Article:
Lake City native cancels pro golf retirement plans  

Blayne Barber tees off for Auburn during the 2012 NCAA Mens Golf Championships first round at The Riviera Country Club in Los Angeles.
Blayne Barber tees off for Auburn during the 2012 NCAA Mens Golf Championships first round at The Riviera Country Club in Los Angeles.
Courtesy Auburn Athletics

Lake City native Blayne Barber will head back onto the green after announcing his retirement from professional golf in August 2022.  

Barber, 33, shot with the world’s greatest on the PGA Tour four years in a row, from 2014 to 2018, and has played professionally since 2012. He earned his first top five finish at the Honda Classic in 2015. 

Over the past several seasons, he lost his playing privileges on the tour and has rounded the circuits of the lower Korn Ferry Tour, like minor league baseball, Barber explains.  

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“I think really the last four seasons have just been foundational,” Barber said in a phone interview. “Even though I haven’t really had a ton of success to hang my hat on, a lot of things have been clarified in my mind, and I’ve started to understand myself and my game better.”   

But he’s decided to return and prove he can compete with the best. 

Blayne Barber
Courtesy Auburn Athletics Blayne Barber

Barber and his wife Morgan have four kids, and he said his stage in life and the state of his golf play influenced the decision to step back. The schedule has a large impact on family life, Barber said, with weeklong absences.  

As he hits the road again to play, Barber said the family is still learning how to make it work. He said the family thrives when everyone is together, and they make it work when he’s gone. The tough schedule was a main factor in stepping away last year, he said, and remains the toughest part as he returns.  

“In the process of the last five or six months and conversations and situations and details shifting around, I’ve decided to continue doing it right now because that’s where I feel like God has us, and I want to continue to try to excel,” Barber said. “So, I thought I was done. But I’m continuing to go.” 

To play another PGA Tour, Barber will need to earn a spot with good finishes on the 2023 Korn Ferry Tour. The tour will include 26 events this year.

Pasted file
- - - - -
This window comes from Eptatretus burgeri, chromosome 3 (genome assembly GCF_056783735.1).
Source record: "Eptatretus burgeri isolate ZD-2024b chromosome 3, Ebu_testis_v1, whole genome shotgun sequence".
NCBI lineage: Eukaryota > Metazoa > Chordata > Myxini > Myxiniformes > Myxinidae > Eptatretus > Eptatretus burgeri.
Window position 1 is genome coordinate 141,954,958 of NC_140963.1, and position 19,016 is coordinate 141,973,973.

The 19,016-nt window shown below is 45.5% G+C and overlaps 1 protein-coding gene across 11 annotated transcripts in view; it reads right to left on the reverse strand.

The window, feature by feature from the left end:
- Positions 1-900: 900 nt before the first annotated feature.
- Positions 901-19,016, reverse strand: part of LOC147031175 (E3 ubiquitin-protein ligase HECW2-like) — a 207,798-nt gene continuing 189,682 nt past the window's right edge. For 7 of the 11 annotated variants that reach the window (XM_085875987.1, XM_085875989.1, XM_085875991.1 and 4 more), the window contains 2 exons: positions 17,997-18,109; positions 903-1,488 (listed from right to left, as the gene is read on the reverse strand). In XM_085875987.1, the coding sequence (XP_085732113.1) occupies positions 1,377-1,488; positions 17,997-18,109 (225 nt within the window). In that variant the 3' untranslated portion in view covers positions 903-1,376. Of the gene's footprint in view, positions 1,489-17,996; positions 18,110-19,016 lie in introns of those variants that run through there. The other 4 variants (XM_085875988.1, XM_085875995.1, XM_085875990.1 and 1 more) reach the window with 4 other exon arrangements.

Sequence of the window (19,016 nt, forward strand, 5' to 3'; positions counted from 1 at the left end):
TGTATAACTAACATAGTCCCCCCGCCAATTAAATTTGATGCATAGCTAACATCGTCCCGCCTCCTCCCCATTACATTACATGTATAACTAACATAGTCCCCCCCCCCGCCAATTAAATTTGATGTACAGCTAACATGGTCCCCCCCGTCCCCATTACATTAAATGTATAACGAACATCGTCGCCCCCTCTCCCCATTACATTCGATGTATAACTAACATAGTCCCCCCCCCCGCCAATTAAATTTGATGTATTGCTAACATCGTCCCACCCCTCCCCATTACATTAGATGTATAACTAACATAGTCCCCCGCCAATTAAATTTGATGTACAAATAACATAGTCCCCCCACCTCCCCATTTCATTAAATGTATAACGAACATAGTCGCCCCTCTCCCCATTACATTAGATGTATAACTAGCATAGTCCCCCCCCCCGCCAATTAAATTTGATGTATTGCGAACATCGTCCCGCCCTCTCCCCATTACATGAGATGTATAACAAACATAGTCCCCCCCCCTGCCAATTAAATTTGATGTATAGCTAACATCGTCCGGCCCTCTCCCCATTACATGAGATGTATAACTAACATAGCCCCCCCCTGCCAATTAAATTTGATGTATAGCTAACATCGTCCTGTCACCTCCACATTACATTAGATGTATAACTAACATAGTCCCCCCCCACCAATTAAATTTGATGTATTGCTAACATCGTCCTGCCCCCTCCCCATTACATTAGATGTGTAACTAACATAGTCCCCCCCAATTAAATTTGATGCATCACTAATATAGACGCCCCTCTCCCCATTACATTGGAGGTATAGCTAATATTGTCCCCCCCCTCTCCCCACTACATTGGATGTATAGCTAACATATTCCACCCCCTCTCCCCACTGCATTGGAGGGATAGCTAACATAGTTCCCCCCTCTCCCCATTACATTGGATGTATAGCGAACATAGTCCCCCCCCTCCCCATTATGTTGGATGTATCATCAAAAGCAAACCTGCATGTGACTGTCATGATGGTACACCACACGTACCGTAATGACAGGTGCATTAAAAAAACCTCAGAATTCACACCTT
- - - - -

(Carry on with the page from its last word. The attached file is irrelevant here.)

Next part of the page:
He calls golf a meritocracy—the better you play, the more tournament invitations you receive and the closer you move to the PGA Tour. But poor performances also send golfers the other direction.  

“A big motivating factor for me to want to play on the PGA Tour again is because I do feel like I’m in such a different mindset and place in my heart with some of the things I took for granted,” Barber said. 

Besides understanding his game better, Barber said he’s returning with a new view on golf.  

In the past, especially early in his career, he said golf stood as an idol in his life. Now, the sport sits in a lower place. 

“I think one thing that golf has been most of my career is an idol that I’ve put a lot of my satisfaction and worth in,” Barber said. “And when something’s an idol, if you get what you want, it’s going to leave you empty, and if you don’t get what you want, it’s going to crush you.” 

Blayne Barber swings at 2012 NCAA Championships.
Courtesy Auburn Athletics Blayne Barber swings at 2012 NCAA Championships.

Barber added that God knew golf is what he needed in life to be sanctified. He said the sports fights against his desire to be perfect, put together and with a linear growth pattern.  

“Golf is such an ‘S’ curve—up and down and all over the place,” Barber said.  

Barber started playing golf along with soccer and baseball. He played his first golf tournament at 8 years old and decided to drop other sports at 12 years old once seasons started conflicting.  

Barber and his three brothers were homeschooled but played sports for Columbia High School. The homeschool schedule allowed him to knock out schoolwork ahead of a tournament or on the road.  

“I made it all the way to the PGA Tour, which was my ambition as a young kid, and the whole way through, I never felt like I knew it was gonna happen,” Barber said. “I kept seeing growth and progress, and I put the work in, and I kept setting new goals and having bigger aspirations.” 

He passed up big SEC schools to enter the University of Central Florida (UCF) his freshman year—in large part because of Nick Clinard, UCF’s golf coach. The next year, Clinard took a job with Auburn University, and he brought Barber with him.  

Barber earned the Auburn program record for lowest career stroke average with 70.83. He’s received All-American first team honors and finished his senior season ranked seventh in the nation, according to Golfweek.  

Barber serves as a volunteer assistant coach for the Auburn women’s golf team and lives in Auburn.  

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Janice Elliott

Congratulations, May God continue to Bless You on this journey. ❤️🙏🏽